For more on salmon fraud, see “Salmon Scam Rampant in Restaurants” – which contains links to related Vital Choices reports – and “Salmon Buyer Beware: An Eye-Opening Trip to Manhattan’s Fish Market”.

A whopping 44 percent of all the retail outlets visited sold mislabeled fish. Restaurants, grocery stores and sushi venues all sold mislabeled fish, though the chances of being swindled varied greatly.

Oceana’s study identified strong national trends in seafood mislabeling levels among retail outlets, with sushi venues ranking the highest (74 percent), followed by restaurants (38 percent) and grocery stores (18 percent).

The fish fraud found by Oceana also carries potentially serious concerns for the health of consumers, and for the health of our oceans and vulnerable fish populations:
Cheaper farmed fish sold as wild (e.g., tilapia sold as red snapper and farmed salmon sold as wild salmon)
Species carrying health advisories (e.g., high-mercury king mackerel sold as grouper and oily, stomach-upsetting escolar sold as albacore tuna)
Overfished, imperiled or vulnerable species sold as more sustainable catch (e.g. threatened Atlantic halibut sold as abundant Pacific halibut).
Oceana’s DNA tests also turned up exotic species not included among the more than 1,700 the U.S. government recognizes as sold or likely to be sold here.

Seafood fraud harms not only consumers’ pocket books, but also every honest vendor and fisherman.

To learn more, visit the Seafood Labeling & Fraud Issues section of our news archive.

And to see Oceana’s lead investigator interviewed by Dr. Mehmet Oz, click these links:
Supermarket Food Fraud Part 1 (fish discussion starts at 2:20)
Supermarket Food Fraud Part 2
Supermarket Food Fraud Part 3

Oceana. Oceana Study Reveals Seafood Fraud Nationwide. February, 2013 Accessed at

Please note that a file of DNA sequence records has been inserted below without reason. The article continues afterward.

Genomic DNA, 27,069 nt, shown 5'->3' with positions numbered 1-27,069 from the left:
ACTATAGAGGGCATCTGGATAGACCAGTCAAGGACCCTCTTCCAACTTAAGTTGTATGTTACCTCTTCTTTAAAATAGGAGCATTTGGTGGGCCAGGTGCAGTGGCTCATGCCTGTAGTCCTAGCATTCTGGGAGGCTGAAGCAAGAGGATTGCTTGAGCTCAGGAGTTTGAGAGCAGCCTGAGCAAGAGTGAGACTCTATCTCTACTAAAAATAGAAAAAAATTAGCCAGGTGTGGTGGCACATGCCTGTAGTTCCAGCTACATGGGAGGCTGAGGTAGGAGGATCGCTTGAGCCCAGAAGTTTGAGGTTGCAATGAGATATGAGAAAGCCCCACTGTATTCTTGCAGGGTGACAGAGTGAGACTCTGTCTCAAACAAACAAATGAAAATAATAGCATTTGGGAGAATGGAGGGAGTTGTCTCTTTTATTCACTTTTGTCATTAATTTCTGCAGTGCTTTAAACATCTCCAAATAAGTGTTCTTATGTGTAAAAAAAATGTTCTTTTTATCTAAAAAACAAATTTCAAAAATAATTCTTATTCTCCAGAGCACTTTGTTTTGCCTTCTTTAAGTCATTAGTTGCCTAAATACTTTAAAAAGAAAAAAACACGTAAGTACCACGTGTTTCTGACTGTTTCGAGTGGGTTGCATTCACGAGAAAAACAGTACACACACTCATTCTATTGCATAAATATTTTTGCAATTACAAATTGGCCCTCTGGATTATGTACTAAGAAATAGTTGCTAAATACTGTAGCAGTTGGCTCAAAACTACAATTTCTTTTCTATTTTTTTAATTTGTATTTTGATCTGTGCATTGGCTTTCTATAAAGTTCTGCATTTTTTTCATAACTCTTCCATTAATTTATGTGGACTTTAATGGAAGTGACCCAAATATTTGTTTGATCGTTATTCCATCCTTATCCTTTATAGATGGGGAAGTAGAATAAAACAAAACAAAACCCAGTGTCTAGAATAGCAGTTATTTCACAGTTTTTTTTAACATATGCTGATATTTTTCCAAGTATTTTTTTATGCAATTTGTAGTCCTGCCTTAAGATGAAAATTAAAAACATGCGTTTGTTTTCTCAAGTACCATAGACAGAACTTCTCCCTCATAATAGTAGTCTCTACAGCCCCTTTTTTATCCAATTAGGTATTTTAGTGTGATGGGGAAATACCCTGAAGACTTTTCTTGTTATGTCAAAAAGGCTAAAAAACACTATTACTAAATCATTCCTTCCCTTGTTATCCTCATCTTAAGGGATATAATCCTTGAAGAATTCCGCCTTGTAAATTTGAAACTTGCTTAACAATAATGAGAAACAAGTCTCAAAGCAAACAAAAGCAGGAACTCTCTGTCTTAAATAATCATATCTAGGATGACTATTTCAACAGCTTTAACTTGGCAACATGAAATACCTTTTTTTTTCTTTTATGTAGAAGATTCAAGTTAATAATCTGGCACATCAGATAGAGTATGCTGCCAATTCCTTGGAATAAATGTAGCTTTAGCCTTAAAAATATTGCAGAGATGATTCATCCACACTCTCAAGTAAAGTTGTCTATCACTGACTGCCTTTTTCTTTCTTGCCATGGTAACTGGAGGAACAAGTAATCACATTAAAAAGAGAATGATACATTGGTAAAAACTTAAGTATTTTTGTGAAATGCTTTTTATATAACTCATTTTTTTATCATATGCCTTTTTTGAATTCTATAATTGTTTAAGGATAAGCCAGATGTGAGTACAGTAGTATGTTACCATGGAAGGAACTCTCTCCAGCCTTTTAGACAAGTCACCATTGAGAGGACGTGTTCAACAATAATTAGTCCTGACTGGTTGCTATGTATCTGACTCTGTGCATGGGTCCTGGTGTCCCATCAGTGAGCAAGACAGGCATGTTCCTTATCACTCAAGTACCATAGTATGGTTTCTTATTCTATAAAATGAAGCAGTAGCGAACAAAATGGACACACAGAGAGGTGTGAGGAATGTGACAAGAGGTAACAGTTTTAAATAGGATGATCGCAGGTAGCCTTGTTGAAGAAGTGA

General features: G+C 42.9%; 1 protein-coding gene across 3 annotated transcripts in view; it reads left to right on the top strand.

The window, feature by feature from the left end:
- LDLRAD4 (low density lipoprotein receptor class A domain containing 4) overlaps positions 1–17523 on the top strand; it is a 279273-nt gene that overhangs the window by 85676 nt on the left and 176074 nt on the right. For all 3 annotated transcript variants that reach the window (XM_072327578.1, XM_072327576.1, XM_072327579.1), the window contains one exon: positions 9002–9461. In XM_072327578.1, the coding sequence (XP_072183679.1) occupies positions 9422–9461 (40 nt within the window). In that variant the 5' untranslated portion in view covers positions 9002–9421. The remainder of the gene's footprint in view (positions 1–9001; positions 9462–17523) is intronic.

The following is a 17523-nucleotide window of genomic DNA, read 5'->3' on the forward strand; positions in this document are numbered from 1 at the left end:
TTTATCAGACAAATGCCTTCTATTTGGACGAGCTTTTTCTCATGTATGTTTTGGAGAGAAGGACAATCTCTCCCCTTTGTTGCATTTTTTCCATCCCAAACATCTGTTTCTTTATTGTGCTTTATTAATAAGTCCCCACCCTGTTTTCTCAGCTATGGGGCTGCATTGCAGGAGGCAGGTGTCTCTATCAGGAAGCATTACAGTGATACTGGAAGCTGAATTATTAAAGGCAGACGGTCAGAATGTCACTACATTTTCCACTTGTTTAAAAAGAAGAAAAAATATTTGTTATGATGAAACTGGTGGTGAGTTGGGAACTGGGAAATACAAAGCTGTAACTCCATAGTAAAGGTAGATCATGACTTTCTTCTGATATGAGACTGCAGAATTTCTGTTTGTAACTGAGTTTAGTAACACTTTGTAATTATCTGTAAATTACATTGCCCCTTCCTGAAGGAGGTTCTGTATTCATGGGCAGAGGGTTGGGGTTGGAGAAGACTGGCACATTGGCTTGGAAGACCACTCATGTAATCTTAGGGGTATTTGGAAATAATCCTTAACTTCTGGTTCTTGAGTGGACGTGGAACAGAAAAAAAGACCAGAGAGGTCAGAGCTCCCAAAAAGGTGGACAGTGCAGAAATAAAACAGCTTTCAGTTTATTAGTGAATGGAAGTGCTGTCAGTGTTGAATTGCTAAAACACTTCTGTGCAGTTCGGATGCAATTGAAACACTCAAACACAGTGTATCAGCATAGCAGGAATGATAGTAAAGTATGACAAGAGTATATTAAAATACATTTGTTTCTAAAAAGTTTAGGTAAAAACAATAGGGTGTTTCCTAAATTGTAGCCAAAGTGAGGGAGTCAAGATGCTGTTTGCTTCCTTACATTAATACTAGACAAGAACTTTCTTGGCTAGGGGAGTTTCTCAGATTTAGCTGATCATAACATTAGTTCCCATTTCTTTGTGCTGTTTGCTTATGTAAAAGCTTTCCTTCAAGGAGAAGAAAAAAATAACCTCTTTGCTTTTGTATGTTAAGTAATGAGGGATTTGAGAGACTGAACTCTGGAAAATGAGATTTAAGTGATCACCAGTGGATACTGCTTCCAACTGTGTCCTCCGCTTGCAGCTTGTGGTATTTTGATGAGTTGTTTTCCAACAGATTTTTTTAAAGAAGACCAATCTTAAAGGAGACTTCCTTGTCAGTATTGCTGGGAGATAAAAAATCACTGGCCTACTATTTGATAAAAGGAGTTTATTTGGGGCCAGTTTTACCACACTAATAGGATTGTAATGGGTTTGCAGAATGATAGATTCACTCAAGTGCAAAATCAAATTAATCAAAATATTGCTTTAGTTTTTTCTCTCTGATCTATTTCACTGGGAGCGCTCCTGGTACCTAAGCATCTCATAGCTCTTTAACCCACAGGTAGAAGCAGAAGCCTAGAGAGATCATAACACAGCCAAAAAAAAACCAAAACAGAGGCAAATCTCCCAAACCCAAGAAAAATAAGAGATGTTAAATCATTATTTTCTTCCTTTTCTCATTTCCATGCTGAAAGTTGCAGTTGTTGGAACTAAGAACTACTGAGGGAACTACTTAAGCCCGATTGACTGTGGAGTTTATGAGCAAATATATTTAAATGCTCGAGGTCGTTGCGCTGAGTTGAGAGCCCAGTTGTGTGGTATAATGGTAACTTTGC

Homemade Natural Fruit and Vegetable Wash

Homemade Natural Fruit and Vegetable Wash

This is a natural wash you can use to wash all your fruits and vegetables. It will save you money making your own then having to keep buying it at the store. I just put it in a spray bottle and as I’m filling up the bowl with water I spray the fruit or vegetables and then let it soak for about 10 minutes. Rinse the fruit or vegetables really good afterward.


1 cup of water
1 cup of vinegar
5 drops of lemon essential oil ( I use young living or DoTerra)

Shake well before use

Is Subway Real Food?

Is Subway Real Food?

Subway is the single largest chain restaurant in the world. That means you’ve probably eaten there at some point in your lifetime and if you are like me could possibly have 10 of these restaurants within a 1 mile radius of your house. But is eating at America’s favorite fast food chain really eating real food?

Subway would certainly like you to think so. With their slogan “Eat Fresh,” marketing with avocados and a guy who lost hundreds of pounds eating their famous sub sandwiches, it’s easy to get duped.
You may also feel tricked when you see a little heart logo, indicating a menu item at Subway is “heart healthy.” Just last week it was announced that the American Heart Association (AHA) has endorsed several menu items at Subway and added the heart logo to indicate which ones.

At every Subway on the “sneeze guard” glass they display one version of their nutritional information – the infamous “6 grams of fat or less” menu. This menu includes calories, fat grams, and that new little heart logo, but doesn’t display anything about the ingredients. Doubting that Subway or the AHA would actually ever create a real food information guide for you, I decided it was time to do this myself. Below are the “6 grams or less” menu items and critical real food information you should know about each choice.

Read the rest of the story here to find out what unbelievable non food ingredients is in Subway bread